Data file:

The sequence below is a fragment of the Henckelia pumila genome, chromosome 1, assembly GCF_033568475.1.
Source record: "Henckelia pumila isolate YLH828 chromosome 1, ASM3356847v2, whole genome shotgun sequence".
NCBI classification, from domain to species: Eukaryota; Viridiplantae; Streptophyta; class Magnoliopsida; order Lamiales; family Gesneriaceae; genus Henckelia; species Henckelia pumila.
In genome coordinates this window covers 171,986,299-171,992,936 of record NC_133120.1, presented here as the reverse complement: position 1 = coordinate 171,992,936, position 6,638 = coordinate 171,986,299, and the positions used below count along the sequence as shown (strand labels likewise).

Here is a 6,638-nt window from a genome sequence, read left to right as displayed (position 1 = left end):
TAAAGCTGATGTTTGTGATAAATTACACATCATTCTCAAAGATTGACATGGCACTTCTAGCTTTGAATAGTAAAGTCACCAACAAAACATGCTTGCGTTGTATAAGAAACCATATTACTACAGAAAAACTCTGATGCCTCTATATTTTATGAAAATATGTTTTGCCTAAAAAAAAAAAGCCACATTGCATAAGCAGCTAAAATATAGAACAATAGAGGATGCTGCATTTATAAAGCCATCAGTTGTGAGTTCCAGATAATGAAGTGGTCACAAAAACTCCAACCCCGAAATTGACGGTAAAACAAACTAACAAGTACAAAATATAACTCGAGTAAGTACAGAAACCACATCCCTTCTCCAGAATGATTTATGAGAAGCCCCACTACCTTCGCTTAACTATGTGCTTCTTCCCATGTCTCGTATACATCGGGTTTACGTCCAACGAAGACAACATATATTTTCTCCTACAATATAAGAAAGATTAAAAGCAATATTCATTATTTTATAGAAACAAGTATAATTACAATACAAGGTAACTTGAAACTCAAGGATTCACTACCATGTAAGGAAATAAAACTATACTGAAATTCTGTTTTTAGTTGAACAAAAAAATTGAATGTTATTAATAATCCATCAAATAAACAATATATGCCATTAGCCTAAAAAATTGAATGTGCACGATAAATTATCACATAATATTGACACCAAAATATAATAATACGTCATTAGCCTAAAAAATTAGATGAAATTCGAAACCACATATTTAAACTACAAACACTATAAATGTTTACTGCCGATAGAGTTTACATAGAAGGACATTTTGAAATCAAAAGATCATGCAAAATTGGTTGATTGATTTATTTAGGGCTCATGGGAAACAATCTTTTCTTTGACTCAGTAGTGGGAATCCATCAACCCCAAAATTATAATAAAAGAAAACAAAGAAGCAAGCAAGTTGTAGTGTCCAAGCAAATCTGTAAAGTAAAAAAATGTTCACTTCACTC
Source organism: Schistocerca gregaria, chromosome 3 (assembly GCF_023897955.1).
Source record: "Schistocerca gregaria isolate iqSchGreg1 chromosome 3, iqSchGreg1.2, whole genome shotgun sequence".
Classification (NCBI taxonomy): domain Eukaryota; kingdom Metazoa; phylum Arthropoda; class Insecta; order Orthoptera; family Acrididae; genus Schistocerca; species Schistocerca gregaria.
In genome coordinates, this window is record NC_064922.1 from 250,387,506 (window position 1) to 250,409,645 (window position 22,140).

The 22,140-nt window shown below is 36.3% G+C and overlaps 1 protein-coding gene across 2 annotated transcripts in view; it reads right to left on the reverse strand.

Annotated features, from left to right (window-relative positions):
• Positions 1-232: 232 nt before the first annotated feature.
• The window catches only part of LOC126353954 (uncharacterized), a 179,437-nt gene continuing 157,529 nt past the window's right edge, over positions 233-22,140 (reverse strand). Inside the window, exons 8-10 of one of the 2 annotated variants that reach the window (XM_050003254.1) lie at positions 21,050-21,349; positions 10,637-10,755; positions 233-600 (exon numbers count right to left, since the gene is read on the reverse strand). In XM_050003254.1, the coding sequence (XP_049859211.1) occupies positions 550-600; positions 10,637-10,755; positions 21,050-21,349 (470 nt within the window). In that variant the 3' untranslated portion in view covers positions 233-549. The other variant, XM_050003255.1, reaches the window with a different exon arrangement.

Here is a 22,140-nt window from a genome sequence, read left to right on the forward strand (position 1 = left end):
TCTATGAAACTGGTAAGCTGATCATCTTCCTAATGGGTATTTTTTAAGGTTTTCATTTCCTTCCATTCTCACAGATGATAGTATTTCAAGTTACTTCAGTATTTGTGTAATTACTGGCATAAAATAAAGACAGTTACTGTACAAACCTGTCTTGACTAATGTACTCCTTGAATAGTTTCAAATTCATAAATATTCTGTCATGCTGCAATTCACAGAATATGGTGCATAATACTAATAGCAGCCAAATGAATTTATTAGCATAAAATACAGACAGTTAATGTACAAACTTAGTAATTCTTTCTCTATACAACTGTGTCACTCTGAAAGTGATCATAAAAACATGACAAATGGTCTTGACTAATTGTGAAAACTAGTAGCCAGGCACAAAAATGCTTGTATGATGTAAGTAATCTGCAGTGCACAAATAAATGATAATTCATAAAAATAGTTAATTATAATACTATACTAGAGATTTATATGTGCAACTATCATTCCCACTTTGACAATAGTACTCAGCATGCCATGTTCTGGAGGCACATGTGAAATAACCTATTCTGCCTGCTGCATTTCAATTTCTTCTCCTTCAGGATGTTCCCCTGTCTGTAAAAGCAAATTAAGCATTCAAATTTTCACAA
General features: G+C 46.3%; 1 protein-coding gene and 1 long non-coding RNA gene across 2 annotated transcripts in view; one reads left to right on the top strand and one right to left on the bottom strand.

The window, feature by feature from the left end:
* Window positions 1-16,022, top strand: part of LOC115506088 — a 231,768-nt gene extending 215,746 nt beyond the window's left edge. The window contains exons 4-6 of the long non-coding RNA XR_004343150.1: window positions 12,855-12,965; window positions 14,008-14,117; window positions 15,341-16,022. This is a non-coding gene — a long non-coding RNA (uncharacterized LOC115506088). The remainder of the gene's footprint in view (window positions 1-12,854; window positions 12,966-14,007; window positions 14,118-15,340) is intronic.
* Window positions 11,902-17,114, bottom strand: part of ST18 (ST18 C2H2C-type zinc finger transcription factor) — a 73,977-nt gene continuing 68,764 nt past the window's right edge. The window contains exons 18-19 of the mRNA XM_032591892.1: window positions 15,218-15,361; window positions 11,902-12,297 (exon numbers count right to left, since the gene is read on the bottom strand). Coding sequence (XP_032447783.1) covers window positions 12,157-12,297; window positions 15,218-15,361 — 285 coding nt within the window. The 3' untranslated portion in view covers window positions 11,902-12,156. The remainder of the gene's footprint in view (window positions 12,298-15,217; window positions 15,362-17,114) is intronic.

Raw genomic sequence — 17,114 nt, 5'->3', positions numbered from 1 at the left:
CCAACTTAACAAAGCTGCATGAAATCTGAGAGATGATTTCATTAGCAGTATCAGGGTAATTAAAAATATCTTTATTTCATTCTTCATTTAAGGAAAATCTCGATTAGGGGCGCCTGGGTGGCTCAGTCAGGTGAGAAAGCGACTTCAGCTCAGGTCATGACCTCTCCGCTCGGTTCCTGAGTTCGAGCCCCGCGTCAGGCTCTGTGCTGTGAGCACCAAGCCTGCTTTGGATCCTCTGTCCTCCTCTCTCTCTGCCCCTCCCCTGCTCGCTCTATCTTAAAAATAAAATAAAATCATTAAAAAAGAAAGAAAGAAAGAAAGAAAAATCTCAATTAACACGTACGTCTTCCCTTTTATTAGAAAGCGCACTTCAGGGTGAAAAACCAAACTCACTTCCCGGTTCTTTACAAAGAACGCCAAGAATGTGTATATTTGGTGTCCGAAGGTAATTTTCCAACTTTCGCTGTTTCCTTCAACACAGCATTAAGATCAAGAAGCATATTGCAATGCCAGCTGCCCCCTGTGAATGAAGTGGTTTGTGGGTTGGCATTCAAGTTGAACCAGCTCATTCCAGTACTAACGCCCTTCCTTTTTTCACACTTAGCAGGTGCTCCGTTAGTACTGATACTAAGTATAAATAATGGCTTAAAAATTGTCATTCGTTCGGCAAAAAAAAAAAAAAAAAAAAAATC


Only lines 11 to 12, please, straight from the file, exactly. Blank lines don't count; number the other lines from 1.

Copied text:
The 22,140-nt window shown below is 36.3% G+C and overlaps 1 protein-coding gene across 2 annotated transcripts in view; it reads right to left on the reverse strand.

Annotated features, from left to right (window-relative positions):